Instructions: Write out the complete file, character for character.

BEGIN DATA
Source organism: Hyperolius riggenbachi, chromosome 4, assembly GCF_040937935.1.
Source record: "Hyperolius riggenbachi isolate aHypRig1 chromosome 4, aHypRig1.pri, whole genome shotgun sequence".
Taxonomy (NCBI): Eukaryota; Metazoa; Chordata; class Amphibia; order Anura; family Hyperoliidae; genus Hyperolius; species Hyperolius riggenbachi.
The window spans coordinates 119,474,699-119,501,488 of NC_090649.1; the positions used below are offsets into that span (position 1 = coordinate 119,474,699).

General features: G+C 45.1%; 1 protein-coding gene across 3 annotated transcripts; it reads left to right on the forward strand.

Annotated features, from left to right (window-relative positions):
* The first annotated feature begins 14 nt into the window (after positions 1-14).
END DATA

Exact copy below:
Source organism: Hyperolius riggenbachi, chromosome 4, assembly GCF_040937935.1.
Source record: "Hyperolius riggenbachi isolate aHypRig1 chromosome 4, aHypRig1.pri, whole genome shotgun sequence".
Taxonomy (NCBI): Eukaryota; Metazoa; Chordata; class Amphibia; order Anura; family Hyperoliidae; genus Hyperolius; species Hyperolius riggenbachi.
The window spans coordinates 119,474,699-119,501,488 of NC_090649.1; the positions used below are offsets into that span (position 1 = coordinate 119,474,699).

General features: G+C 45.1%; 1 protein-coding gene across 3 annotated transcripts; it reads left to right on the forward strand.

Annotated features, from left to right (window-relative positions):
* The first annotated feature begins 14 nt into the window (after positions 1-14).